Nonetheless, the judges found Z.G.’s due process rights weren’t significantly compromised by her telephonic participation because she was represented by counsel, she testified during the hearing, and was able to authenticate exhibits her counsel sent her.
 

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  1. I expressed my thought in the title, long as it was. I am shocked that there is ever immunity from accountability for ANY Government agency. That appears to violate every principle in the US Constitution, which exists to limit Government power and to ensure Government accountability. I don't know how many cases of legitimate child abuse exist, but in the few cases in which I knew the people involved, in every example an anonymous caller used DCS as their personal weapon to strike at innocent people over trivial disagreements that had no connection with any facts. Given that the system is vulnerable to abuse, and given the extreme harm any action by DCS causes to families, I would assume any degree of failure to comply with the smallest infraction of personal rights would result in mandatory review. Even one day of parent-child separation in the absence of reasonable cause for a felony arrest should result in severe penalties to those involved in the action. It appears to me, that like all bureaucracies, DCS is prone to interpret every case as legitimate. This is not an accusation against DCS. It is a statement about the nature of bureaucracies, and the need for ADDED scrutiny of all bureaucratic actions. Frankly, I question the constitutionality of bureaucracies in general, because their power is delegated, and therefore unaccountable. No Government action can be unaccountable if we want to avoid its eventual degeneration into irrelevance and lawlessness, and the law of the jungle. Our Constitution is the source of all Government power, and it is the contract that legitimizes all Government power. To the extent that its various protections against intrusion are set aside, so is the power afforded by that contract. Eventually overstepping the limits of power eliminates that power, as a law of nature. Even total tyranny eventually crumbles to nothing.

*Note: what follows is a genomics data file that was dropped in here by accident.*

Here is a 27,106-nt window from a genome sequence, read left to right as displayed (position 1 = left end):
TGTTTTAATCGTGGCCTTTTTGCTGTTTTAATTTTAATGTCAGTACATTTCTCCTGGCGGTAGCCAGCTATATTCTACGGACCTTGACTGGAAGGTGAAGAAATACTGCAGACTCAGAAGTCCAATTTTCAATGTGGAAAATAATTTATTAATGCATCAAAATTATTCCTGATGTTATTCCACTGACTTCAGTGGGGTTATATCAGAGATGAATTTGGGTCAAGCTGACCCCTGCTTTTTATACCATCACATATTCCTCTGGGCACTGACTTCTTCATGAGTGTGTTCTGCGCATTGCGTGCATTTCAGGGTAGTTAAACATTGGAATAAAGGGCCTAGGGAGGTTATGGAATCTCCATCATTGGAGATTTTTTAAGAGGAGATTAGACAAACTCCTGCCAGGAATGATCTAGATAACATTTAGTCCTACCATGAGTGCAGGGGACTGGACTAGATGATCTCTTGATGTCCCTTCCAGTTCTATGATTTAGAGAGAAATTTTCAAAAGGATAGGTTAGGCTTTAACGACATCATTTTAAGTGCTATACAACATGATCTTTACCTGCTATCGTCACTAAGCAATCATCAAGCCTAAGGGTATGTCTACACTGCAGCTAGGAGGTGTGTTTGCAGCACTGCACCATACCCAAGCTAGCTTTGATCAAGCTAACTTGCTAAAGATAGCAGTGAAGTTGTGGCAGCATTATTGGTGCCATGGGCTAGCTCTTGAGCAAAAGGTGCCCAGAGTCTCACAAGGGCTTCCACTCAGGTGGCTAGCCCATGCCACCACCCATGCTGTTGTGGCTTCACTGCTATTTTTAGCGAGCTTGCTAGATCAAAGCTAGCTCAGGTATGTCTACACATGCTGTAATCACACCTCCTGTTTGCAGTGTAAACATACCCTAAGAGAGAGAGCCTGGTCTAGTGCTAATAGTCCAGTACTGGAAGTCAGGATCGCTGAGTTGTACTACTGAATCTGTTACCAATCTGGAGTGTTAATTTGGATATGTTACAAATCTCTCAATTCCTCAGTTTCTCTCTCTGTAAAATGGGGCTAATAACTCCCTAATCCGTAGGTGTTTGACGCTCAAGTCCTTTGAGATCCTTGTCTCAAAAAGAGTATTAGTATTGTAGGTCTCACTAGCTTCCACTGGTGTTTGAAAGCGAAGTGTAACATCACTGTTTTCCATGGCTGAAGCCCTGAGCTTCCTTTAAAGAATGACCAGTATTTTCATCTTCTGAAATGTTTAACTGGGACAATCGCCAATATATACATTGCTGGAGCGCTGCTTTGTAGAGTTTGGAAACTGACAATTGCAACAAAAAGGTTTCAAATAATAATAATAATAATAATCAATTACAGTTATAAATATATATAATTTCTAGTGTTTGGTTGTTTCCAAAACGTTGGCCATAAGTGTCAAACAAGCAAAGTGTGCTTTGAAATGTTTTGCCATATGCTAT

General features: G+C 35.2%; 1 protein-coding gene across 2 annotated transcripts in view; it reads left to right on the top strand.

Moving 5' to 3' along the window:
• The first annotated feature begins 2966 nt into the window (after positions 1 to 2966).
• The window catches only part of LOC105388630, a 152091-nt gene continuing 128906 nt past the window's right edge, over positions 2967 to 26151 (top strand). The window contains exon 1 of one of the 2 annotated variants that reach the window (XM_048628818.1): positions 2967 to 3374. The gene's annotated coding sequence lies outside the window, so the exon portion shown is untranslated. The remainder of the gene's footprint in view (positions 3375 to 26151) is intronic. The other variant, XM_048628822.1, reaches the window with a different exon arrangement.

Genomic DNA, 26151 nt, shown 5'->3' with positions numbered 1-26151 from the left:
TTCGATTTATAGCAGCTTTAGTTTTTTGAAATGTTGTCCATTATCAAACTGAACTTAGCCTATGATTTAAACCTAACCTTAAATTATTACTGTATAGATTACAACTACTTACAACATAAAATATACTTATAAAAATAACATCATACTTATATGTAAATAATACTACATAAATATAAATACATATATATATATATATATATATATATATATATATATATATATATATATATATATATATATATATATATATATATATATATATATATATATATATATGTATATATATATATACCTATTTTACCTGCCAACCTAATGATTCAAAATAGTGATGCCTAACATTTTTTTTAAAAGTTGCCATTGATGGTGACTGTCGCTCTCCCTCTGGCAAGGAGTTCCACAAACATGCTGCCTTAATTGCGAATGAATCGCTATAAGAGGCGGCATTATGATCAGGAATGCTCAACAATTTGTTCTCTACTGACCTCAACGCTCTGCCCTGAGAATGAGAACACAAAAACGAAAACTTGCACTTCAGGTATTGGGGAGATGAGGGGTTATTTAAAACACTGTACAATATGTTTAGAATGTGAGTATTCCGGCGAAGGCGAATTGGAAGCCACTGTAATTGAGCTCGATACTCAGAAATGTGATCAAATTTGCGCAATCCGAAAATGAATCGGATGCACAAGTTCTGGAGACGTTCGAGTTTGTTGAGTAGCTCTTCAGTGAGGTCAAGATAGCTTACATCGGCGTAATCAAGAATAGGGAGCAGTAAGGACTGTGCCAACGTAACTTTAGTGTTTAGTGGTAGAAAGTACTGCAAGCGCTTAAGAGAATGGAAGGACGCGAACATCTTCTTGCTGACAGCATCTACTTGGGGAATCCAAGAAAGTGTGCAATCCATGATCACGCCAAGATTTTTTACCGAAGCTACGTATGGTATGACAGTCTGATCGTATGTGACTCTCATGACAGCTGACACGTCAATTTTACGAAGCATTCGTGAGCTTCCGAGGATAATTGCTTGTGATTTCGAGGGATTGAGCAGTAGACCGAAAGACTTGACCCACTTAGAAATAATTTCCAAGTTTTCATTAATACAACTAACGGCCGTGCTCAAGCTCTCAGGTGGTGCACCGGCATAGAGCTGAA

2. Being dedicated to a genre keeps it alive until the masses catch up to the "trend." Kent and Bill are keepin' it LIVE!! Thank you gentlemen..you know your JAZZ.

  3. Hemp has very little THC which is needed to kill cancer cells! Growing cannabis plants for THC inside a hemp field will not work...where is the fear? From not really knowing about Cannabis and Hemp or just not listening to the people teaching you through testimonies and packets of info over the last few years! Wake up Hoosier law makers!

  4. If our State Government would sue for their rights to grow HEMP like Kentucky did we would not have these issues. AND for your INFORMATION many medical items are also made from HEMP. FOOD, FUEL,FIBER,TEXTILES and MEDICINE are all uses for this plant. South Bend was built on Hemp. Our states antiquated fear of cannabis is embarrassing on the world stage. We really need to lead the way rather than follow. Some day.. we will have freedom in Indiana. And I for one will continue to educate the good folks of this state to the beauty and wonder of this magnificent plant.

  5. Put aside all the marijuana concerns, we are talking about food and fiber uses here. The federal impediments to hemp cultivation are totally ridiculous. Preposterous. Biggest hemp cultivators are China and Europe. We get most of ours from Canada. Hemp is as versatile as any crop ever including corn and soy. It's good the governor laid the way for this, regrettable the buffoons in DC stand in the way. A statutory relic of the failed "war on drugs"